Elizabeth Gilbert’s highly anticipated new novel, “The Signature of All Things,” is, in many ways, a love letter to moss. An ambitious monolith of a novel about a female botanist set in the 19th century, the whimsical, imaginative story is her first work of fiction in 13 years and her best to date.
Gilbert, who began her writing career as a journalist working for GQ, Spin, and the New York Times Magazine, jumped to creative writing after her short story about bartending in New York was adapted into the film “Coyote Ugly.” She later earned national recognition for her 2006 memoir, “Eat, Pray, Love.”
The commercial success of “Eat, Pray, Love” allowed Gilbert time and freedom to pursue her passion for the next book—an epic novel that is part Dickens, part Austen, and part Robinson Crusoe.
The novel tells a story of a smart, witty “comet” with engine-red hair called Alma Whittaker, who was born into the family of Henry Whittaker, a wealthy Philadelphia importer of exotic plants. Alma is the rare Victorian heroine who decide to pursue her passion, ending up in a career as a botanist, the natural studies one of the few professions that women could take up at the time. Alma is to mosses what Beatrix Potter is to rabbits, an equal female counterpart to Darwin. The novel follows Alma for almost a decade, from young girl to masturbating adolescent to the end of her scientific journey.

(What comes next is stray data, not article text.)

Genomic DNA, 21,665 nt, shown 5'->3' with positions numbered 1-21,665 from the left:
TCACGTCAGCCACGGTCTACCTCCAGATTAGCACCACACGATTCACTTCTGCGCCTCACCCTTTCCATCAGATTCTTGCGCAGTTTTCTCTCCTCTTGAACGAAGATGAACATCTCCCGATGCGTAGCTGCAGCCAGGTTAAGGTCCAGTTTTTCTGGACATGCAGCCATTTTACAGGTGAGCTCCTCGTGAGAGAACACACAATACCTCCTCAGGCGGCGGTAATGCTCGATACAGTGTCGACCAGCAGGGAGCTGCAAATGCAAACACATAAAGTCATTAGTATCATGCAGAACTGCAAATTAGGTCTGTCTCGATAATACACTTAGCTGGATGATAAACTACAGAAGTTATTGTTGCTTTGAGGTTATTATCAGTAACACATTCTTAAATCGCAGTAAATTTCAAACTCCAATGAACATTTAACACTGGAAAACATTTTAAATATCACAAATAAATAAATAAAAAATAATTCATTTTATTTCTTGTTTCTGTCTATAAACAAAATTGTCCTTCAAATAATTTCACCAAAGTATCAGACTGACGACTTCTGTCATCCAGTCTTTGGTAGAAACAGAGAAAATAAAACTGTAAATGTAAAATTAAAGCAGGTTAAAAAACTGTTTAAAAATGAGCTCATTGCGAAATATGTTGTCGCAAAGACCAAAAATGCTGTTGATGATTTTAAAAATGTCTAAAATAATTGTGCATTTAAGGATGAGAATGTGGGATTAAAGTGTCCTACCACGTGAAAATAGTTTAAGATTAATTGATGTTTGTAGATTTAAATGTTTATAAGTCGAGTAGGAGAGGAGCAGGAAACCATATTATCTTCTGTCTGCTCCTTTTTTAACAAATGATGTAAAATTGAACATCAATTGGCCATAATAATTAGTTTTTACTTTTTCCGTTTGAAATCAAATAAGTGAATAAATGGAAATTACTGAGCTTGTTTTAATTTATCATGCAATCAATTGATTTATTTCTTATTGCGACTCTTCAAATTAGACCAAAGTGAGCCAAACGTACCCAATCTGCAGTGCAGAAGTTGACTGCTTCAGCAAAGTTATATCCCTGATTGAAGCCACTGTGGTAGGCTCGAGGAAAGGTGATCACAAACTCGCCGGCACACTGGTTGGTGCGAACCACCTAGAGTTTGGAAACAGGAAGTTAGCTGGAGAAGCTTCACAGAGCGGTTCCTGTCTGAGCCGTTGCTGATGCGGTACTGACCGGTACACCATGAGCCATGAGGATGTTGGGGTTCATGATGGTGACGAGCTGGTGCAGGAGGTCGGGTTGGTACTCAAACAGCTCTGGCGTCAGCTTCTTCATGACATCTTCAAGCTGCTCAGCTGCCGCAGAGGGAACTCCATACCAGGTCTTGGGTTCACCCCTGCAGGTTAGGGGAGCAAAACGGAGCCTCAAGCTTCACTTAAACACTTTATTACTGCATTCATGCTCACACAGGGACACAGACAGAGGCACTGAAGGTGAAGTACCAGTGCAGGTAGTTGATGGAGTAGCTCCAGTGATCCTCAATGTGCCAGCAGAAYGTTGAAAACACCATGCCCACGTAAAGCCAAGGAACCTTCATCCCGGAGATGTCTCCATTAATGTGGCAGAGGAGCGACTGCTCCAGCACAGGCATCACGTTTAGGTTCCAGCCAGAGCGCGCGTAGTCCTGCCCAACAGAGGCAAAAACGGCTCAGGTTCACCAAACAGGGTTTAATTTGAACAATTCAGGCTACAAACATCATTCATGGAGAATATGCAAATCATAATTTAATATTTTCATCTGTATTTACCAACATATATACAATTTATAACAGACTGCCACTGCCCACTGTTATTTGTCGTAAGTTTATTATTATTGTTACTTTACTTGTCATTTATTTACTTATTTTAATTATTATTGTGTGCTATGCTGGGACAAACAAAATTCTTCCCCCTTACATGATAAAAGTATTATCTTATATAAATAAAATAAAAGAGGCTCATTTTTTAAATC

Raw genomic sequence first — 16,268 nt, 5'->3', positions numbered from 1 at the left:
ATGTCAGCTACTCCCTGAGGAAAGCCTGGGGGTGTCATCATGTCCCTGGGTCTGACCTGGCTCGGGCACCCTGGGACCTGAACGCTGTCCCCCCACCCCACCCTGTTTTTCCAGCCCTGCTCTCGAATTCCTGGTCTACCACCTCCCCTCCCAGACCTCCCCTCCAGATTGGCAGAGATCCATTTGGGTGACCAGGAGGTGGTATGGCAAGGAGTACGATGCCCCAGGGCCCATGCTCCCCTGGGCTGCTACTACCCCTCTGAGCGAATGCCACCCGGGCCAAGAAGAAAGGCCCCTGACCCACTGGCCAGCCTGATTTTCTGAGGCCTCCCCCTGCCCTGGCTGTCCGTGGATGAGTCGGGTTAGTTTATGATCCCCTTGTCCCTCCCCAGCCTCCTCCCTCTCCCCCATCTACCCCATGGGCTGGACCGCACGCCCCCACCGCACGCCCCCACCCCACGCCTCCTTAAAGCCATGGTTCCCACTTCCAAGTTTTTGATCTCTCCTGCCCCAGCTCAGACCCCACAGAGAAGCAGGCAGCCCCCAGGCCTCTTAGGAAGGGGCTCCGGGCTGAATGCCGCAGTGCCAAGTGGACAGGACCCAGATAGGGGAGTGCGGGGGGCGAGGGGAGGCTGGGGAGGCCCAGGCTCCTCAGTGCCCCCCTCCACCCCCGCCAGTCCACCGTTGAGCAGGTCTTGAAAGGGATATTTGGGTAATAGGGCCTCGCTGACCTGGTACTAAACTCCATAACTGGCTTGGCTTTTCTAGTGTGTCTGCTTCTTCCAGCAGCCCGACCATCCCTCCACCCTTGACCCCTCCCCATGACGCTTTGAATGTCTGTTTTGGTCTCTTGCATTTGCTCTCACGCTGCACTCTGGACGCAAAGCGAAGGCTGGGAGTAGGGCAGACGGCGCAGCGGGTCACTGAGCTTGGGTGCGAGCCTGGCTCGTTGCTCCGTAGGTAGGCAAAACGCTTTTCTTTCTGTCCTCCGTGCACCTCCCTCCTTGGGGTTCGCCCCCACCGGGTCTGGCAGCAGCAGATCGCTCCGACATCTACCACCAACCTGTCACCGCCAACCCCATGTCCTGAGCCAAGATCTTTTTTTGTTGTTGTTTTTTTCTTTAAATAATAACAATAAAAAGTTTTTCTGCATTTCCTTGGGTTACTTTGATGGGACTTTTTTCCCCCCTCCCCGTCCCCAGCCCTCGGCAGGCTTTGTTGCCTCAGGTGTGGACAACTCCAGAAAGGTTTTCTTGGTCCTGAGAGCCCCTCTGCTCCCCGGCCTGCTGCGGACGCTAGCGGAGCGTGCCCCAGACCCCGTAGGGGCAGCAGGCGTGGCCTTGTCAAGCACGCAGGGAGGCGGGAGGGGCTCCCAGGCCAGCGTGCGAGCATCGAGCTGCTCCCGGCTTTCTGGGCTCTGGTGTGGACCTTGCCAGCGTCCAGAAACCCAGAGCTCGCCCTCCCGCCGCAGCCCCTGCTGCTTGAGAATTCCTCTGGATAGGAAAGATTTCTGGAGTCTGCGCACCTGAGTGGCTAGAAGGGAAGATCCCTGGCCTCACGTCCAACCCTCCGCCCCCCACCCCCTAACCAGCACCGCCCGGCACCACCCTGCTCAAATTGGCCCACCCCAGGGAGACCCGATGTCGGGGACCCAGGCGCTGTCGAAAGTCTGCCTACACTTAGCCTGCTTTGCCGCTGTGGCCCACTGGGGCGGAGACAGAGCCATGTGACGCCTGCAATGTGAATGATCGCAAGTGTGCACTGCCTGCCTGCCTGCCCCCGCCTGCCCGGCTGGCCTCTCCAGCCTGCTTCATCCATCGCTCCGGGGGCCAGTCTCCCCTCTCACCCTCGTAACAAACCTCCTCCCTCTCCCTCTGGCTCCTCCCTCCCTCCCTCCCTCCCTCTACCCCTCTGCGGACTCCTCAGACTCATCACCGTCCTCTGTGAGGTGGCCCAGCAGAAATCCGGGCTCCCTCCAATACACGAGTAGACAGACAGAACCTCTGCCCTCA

The title of the book comes from the exchange between Alma and Ambrose Pike, an orchid illustrator and Alma’s love interest, who says he “believes in the signature of all things,” that God “had hidden clues for humanity’s betterment inside the design of every flower, leaf, fruit and tree on earth.”
Ambrose’s explanation of his belief in plants’ ability to transcend the world is one of the many magical moments of the book. And moss, the elegant plant Alma picks to study because “it’s quiet,” becomes a symbol for the delightful complexities contained in even the most unassuming objects.
“The Signature of All Things” reminds readers about the joy and spontaneity of travel literature by taking them on a spellbinding adventure across the world, surrounded by exotic flowers, foods, and locales. The 19th-century setting awakens our imaginations, while the novel’s strong female protagonist inspires us to dream, find our moss, and pioneer. Alma is that jewel of a female that reminds us to throw our flags as far as we can and then run after them.